This year, Thanksgiving falls on Nov 25. To all my “family” and friends back in the States, and to anyone who celebrates this special occasion, happy Thanksgiving! To all my readers, happy Thanksgiving too! Thank you for being supportive despite the fact that it’s getting harder and harder for me to write more frequently! You guys rock!
Boston Baked Beans
Adapted from “The James Beard Cookbook,” by James Beard
Originally published with The Arsenal, by Amanda Hesser
In The New York Times; on March 26, 2006
* I made a huge batch of the baked beans to freeze so I could bring to work for lunch throughout the week. I bet you’d scale down the recipe since most of you don’t have the habit of cooking in bulk. *
* Cooking is a live science. Adjust the seasonings to taste! *
6 cups dried navy beans
* I used dried pinto beans. *
Salt — to taste
3 large onions — peeled and washed to clean
400 ~ 500 g spareribs/ lean pork with rind on/ or salt-cured pork e.g. bacon
* Bacon gives the baked beans a pleasant smoky flavor. *
4 Tbsp dry mustard
2 Tbsp freshly ground black pepper — or to taste
3 dried bay leaves
1/4 ~ 1/3 cup apple cider vinegar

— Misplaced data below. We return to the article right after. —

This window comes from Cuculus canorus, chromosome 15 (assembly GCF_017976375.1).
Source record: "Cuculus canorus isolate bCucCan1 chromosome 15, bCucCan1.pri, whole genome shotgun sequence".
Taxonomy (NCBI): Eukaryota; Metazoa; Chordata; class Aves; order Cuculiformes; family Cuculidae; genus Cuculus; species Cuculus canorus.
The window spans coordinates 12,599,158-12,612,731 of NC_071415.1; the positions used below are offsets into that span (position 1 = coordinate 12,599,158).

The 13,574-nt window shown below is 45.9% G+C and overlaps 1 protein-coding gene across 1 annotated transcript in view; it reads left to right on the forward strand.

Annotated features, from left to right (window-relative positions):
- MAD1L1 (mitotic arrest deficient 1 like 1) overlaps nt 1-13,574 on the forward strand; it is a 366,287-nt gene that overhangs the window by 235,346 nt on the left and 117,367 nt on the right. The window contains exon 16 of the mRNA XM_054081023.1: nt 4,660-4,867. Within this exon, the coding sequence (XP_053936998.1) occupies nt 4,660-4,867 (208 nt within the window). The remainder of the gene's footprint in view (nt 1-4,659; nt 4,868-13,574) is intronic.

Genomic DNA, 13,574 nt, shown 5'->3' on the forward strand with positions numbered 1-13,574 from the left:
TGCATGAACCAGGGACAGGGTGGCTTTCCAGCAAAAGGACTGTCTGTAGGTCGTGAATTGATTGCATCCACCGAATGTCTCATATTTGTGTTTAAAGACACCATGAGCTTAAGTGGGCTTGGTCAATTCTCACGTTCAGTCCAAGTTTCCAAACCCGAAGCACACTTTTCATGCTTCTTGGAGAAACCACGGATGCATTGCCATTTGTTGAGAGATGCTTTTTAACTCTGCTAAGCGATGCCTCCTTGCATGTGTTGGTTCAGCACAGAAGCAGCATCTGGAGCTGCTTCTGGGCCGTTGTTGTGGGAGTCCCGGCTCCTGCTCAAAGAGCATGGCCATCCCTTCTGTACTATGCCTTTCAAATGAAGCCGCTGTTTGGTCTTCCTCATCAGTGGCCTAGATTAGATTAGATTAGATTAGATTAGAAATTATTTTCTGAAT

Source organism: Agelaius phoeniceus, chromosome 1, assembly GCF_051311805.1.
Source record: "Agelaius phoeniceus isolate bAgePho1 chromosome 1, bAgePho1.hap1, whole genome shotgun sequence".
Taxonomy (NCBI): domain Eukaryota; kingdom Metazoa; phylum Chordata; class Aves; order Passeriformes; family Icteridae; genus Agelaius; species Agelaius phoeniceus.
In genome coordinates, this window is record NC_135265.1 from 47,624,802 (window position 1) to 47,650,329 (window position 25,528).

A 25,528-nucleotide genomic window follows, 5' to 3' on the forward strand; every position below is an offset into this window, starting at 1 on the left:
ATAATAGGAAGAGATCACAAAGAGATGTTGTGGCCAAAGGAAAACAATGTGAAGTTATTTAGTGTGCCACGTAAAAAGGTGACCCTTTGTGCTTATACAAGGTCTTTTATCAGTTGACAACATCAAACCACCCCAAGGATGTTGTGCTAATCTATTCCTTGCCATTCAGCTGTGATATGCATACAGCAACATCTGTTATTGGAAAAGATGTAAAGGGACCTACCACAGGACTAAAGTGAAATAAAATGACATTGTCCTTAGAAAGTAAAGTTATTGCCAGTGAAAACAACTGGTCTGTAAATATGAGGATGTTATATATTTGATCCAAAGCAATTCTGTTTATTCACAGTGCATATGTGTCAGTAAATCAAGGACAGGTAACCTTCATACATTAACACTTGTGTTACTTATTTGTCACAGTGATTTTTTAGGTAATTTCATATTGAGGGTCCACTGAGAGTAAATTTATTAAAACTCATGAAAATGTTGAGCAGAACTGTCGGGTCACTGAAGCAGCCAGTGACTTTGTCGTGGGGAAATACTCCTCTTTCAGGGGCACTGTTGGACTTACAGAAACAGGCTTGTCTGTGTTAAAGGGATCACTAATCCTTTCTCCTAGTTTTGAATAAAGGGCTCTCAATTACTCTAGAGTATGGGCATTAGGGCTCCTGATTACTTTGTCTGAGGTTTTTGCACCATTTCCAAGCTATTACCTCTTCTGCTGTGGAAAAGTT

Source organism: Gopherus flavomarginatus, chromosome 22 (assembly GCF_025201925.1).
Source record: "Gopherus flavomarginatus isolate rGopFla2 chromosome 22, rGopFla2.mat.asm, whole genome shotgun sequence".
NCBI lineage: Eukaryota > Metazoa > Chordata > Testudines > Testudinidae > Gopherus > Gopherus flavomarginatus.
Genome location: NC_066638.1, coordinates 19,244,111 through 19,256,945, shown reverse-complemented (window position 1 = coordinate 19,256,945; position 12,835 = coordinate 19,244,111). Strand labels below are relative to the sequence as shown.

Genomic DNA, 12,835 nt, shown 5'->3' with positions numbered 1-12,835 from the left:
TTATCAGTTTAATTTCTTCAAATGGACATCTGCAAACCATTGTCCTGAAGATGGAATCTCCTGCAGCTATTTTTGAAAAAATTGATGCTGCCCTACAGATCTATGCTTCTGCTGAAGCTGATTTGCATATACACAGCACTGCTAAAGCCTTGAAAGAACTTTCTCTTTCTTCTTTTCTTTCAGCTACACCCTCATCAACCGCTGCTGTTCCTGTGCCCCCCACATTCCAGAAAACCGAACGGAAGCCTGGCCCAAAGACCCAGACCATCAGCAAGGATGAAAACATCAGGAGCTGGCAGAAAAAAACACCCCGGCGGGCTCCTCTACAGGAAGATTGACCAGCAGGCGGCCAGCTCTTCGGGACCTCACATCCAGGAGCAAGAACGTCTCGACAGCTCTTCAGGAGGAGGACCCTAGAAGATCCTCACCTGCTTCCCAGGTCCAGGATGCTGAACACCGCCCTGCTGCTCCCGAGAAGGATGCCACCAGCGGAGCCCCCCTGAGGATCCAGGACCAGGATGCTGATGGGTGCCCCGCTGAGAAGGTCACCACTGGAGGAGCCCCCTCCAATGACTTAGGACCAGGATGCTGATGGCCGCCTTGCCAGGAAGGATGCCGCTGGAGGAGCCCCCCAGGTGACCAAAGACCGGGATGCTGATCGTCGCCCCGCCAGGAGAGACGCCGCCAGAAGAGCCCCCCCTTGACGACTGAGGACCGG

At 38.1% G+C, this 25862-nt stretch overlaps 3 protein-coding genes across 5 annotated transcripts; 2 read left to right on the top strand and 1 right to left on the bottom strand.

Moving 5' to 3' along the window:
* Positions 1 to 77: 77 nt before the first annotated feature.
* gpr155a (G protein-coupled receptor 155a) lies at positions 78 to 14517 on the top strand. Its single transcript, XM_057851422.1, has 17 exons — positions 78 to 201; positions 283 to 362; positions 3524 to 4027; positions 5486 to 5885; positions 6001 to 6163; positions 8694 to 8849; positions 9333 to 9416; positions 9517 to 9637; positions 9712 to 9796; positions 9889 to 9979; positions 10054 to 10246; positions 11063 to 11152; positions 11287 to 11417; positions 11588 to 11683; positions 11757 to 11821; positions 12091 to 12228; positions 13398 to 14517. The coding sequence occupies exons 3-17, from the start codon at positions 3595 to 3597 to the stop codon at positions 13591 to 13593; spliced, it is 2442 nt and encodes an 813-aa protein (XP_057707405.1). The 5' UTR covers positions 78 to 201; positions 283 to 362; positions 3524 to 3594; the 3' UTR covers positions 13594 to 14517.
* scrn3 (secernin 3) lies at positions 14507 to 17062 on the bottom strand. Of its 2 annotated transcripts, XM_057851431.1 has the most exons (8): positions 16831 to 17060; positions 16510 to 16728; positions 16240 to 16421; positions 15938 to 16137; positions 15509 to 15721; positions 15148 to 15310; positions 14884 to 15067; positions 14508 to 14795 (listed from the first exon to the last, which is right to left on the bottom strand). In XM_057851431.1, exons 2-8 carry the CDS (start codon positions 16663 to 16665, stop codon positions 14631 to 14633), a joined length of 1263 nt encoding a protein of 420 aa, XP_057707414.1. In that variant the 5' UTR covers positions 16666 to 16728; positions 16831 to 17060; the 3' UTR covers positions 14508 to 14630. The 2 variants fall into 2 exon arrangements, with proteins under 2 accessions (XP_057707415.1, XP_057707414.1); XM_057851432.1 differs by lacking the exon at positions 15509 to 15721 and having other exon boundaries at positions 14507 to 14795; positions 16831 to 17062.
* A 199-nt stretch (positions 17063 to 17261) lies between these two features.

2 cups brown sugar
2 cups molasses
* Not blackstrap molasses! *
Salt — to taste
- Soak the beans in enough water overnight. After soaking, you should get about 12 cups of beans.
- Drain the beans the next day before cooking, and place them in a large pot that can be covered later. Add enough salt and enough room-temperature water to cover 2 inches above the beans. Over medium-high heat, bring to a boil. Then with the lid on, lower the heat to simmer the mixture gently and cook till the beans are barely tender. Stir occasionally. Check every so often, adding more boiling water to keep the beans covered as necessary. Once the beans have gotten barely tender, drain well and set them aside.
- In the bottom of another large pot, which can be covered later, place the peeled onions — yes, whole — and the pork. Spread the beans on top.
- Mix together (A) and pour over the beans. Pour in just enough boiling water to cover the beans, and put the lid on. Over high heat, bring to a boil. Once it’s boiling, lower the heat to let the mixture simmer gently, till the beans are tender but not falling apart. Check occasionally, adding more boiling water to keep the beans covered as necessary.
- Uncover the pot, season the beans with salt. Continue to cook the beans, without additional water, till the sauce has somewhat thickened and caramelized. Monitor the mixture; or else, you may end up with a pot of dry beans!
- Serve immediately for hot or warm baked beans, or let cool to room temperature before serving if that’s what you prefer.